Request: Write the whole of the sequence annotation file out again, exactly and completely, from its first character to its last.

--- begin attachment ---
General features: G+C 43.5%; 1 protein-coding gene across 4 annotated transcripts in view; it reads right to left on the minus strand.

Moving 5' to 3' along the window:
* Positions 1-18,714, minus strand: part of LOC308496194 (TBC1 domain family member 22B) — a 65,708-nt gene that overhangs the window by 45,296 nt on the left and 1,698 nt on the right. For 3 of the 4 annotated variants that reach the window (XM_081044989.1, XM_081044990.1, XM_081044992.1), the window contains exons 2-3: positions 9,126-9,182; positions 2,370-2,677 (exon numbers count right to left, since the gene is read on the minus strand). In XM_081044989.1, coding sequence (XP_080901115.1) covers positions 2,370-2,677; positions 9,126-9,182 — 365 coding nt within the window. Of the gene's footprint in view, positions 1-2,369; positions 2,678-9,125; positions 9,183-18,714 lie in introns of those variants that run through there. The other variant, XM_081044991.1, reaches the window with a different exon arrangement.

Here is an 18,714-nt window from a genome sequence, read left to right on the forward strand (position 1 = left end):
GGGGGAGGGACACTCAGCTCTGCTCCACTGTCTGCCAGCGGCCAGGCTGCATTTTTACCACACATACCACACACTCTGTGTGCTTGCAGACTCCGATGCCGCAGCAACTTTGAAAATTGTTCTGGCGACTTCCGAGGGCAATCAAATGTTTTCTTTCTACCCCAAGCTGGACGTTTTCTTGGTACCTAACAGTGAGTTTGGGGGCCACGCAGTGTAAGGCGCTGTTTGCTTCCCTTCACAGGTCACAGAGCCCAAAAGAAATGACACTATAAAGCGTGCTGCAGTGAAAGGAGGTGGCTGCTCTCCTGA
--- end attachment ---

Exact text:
General features: G+C 43.5%; 1 protein-coding gene across 4 annotated transcripts in view; it reads right to left on the minus strand.

Moving 5' to 3' along the window:
* Positions 1-18,714, minus strand: part of LOC308496194 (TBC1 domain family member 22B) — a 65,708-nt gene that overhangs the window by 45,296 nt on the left and 1,698 nt on the right. For 3 of the 4 annotated variants that reach the window (XM_081044989.1, XM_081044990.1, XM_081044992.1), the window contains exons 2-3: positions 9,126-9,182; positions 2,370-2,677 (exon numbers count right to left, since the gene is read on the minus strand). In XM_081044989.1, coding sequence (XP_080901115.1) covers positions 2,370-2,677; positions 9,126-9,182 — 365 coding nt within the window. Of the gene's footprint in view, positions 1-2,369; positions 2,678-9,125; positions 9,183-18,714 lie in introns of those variants that run through there. The other variant, XM_081044991.1, reaches the window with a different exon arrangement.

Here is an 18,714-nt window from a genome sequence, read left to right on the forward strand (position 1 = left end):
GGGGGAGGGACACTCAGCTCTGCTCCACTGTCTGCCAGCGGCCAGGCTGCATTTTTACCACACATACCACACACTCTGTGTGCTTGCAGACTCCGATGCCGCAGCAACTTTGAAAATTGTTCTGGCGACTTCCGAGGGCAATCAAATGTTTTCTTTCTACCCCAAGCTGGACGTTTTCTTGGTACCTAACAGTGAGTTTGGGGGCCACGCAGTGTAAGGCGCTGTTTGCTTCCCTTCACAGGTCACAGAGCCCAAAAGAAATGACACTATAAAGCGTGCTGCAGTGAAAGGAGGTGGCTGCTCTCCTGA